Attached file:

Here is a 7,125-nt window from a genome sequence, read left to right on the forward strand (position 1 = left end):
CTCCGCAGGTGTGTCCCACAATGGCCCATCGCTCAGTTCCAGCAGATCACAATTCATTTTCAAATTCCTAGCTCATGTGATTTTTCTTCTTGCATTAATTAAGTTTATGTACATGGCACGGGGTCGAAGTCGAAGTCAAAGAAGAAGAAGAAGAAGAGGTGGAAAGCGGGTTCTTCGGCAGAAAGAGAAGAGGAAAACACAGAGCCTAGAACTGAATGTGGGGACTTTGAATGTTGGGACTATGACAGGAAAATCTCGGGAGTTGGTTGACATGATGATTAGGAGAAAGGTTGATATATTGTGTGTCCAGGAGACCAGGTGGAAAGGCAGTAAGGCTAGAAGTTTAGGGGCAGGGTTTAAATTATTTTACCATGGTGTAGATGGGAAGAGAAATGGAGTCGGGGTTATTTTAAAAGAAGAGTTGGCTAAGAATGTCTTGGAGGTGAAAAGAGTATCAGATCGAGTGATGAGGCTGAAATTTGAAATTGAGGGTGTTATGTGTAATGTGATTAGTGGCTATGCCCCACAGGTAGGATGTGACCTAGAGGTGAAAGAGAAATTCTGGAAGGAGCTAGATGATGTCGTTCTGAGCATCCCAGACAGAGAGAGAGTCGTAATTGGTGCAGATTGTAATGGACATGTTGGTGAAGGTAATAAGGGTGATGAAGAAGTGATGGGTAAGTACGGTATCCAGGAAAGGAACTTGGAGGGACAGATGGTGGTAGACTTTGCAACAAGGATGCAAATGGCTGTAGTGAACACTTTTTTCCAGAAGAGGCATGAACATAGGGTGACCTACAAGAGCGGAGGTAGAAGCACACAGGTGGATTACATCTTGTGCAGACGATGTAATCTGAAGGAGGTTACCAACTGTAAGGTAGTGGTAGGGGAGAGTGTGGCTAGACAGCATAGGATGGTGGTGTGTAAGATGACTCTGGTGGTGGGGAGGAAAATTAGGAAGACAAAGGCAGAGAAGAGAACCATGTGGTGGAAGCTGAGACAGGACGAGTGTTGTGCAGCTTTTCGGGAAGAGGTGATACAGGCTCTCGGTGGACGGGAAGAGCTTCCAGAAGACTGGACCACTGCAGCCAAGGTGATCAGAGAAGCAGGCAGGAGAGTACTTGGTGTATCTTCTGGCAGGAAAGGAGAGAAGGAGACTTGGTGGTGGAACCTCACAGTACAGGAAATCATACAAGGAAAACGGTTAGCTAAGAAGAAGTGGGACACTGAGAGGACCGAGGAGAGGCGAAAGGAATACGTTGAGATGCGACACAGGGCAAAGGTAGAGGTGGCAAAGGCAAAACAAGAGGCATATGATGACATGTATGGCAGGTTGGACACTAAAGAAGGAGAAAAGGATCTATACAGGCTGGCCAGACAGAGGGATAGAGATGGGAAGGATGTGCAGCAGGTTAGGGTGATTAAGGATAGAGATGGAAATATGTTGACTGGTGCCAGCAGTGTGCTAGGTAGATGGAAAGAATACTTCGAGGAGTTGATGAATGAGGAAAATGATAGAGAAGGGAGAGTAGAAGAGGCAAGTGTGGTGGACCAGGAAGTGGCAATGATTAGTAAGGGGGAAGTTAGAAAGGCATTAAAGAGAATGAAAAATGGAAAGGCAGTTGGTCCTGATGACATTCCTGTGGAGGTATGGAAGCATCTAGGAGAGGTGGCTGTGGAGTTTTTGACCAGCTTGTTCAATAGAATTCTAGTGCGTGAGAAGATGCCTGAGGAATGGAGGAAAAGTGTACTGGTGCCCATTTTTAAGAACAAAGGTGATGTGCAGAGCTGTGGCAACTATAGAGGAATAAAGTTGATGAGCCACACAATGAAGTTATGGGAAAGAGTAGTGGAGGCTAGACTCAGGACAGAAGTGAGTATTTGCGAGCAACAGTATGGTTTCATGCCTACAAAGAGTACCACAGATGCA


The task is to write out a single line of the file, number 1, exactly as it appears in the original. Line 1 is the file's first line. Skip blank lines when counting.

Here is a 7,125-nt window from a genome sequence, read left to right on the forward strand (position 1 = left end):